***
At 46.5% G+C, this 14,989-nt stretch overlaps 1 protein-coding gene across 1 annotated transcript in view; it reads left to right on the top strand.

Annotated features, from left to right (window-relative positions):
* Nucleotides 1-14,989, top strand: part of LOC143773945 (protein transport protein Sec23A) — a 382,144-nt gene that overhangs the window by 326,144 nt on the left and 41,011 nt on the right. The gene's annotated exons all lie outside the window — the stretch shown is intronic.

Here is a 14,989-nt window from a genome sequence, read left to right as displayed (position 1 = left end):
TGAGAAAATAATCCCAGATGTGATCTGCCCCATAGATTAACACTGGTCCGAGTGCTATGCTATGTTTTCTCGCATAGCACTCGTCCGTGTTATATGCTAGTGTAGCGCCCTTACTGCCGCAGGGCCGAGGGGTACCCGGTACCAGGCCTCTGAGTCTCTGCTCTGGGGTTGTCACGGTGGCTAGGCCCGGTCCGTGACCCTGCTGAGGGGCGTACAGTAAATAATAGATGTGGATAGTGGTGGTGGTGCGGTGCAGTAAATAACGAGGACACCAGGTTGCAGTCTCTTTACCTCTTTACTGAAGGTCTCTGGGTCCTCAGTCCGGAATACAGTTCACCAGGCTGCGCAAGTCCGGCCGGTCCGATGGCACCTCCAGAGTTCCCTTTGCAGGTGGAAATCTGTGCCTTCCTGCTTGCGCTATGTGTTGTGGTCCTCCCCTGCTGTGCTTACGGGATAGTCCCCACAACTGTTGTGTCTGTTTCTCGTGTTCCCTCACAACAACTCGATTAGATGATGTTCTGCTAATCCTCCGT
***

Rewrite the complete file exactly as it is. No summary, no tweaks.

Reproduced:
At 46.5% G+C, this 14,989-nt stretch overlaps 1 protein-coding gene across 1 annotated transcript in view; it reads left to right on the top strand.

Annotated features, from left to right (window-relative positions):
* Nucleotides 1-14,989, top strand: part of LOC143773945 (protein transport protein Sec23A) — a 382,144-nt gene that overhangs the window by 326,144 nt on the left and 41,011 nt on the right. The gene's annotated exons all lie outside the window — the stretch shown is intronic.

Here is a 14,989-nt window from a genome sequence, read left to right as displayed (position 1 = left end):
TGAGAAAATAATCCCAGATGTGATCTGCCCCATAGATTAACACTGGTCCGAGTGCTATGCTATGTTTTCTCGCATAGCACTCGTCCGTGTTATATGCTAGTGTAGCGCCCTTACTGCCGCAGGGCCGAGGGGTACCCGGTACCAGGCCTCTGAGTCTCTGCTCTGGGGTTGTCACGGTGGCTAGGCCCGGTCCGTGACCCTGCTGAGGGGCGTACAGTAAATAATAGATGTGGATAGTGGTGGTGGTGCGGTGCAGTAAATAACGAGGACACCAGGTTGCAGTCTCTTTACCTCTTTACTGAAGGTCTCTGGGTCCTCAGTCCGGAATACAGTTCACCAGGCTGCGCAAGTCCGGCCGGTCCGATGGCACCTCCAGAGTTCCCTTTGCAGGTGGAAATCTGTGCCTTCCTGCTTGCGCTATGTGTTGTGGTCCTCCCCTGCTGTGCTTACGGGATAGTCCCCACAACTGTTGTGTCTGTTTCTCGTGTTCCCTCACAACAACTCGATTAGATGATGTTCTGCTAATCCTCCGT